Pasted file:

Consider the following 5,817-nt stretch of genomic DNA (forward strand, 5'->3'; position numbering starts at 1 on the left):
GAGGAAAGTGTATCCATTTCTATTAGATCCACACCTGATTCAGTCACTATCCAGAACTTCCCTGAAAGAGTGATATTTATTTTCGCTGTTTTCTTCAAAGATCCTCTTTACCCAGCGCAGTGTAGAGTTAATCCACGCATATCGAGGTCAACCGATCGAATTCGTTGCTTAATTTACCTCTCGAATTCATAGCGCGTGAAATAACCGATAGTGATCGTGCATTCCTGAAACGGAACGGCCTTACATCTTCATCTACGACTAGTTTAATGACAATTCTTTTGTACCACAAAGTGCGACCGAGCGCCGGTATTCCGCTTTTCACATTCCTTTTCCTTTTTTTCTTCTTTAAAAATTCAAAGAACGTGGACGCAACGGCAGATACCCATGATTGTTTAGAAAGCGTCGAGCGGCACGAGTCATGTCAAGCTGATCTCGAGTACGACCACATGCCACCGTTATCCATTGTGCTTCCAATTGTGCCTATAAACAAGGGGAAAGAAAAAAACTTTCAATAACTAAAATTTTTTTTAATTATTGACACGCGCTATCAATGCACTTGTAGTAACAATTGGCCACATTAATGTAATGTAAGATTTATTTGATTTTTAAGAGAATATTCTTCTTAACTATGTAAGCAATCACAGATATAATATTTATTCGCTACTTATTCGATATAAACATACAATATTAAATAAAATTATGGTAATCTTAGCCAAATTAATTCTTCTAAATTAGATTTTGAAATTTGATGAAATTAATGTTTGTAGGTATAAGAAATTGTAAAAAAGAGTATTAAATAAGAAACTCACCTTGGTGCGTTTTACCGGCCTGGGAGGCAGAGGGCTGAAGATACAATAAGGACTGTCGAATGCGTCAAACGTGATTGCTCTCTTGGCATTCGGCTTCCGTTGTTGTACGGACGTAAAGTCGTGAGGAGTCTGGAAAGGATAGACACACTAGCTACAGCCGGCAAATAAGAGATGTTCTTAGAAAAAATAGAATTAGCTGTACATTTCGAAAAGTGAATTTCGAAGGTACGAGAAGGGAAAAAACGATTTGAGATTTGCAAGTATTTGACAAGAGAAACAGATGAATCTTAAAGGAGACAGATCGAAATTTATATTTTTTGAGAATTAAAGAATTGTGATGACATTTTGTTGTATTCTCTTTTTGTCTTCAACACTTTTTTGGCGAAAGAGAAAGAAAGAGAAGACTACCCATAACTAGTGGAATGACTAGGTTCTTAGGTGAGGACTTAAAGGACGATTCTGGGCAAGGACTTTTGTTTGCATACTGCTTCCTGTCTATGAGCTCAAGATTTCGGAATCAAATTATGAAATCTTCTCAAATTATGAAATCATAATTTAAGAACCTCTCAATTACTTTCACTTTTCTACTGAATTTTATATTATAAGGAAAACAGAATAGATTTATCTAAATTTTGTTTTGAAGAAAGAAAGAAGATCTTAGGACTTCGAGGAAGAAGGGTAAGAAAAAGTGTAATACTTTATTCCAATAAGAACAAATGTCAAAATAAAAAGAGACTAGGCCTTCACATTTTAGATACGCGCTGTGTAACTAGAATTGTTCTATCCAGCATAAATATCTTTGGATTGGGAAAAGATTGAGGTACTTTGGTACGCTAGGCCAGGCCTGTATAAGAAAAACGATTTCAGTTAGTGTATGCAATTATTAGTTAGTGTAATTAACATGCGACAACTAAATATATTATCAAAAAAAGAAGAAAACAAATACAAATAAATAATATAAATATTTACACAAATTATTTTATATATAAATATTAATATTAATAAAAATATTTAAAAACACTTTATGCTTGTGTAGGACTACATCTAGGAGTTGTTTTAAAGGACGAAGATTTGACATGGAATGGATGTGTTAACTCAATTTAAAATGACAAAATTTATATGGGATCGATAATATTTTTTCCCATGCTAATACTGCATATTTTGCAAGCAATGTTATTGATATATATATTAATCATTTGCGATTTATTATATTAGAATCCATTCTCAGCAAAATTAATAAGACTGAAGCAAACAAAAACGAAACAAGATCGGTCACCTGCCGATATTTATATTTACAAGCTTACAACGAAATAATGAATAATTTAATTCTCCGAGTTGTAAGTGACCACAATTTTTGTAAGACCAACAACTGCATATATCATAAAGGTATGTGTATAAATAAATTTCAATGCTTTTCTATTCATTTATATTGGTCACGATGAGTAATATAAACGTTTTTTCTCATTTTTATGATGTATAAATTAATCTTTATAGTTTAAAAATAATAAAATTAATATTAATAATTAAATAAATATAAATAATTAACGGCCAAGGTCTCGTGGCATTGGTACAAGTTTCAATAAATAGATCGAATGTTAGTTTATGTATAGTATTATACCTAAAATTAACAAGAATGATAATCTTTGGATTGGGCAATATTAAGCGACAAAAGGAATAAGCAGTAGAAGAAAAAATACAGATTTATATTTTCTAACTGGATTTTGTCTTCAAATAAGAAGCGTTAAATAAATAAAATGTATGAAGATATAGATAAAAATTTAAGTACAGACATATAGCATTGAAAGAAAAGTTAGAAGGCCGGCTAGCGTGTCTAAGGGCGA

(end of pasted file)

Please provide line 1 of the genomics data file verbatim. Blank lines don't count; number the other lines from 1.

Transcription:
Consider the following 5,817-nt stretch of genomic DNA (forward strand, 5'->3'; position numbering starts at 1 on the left):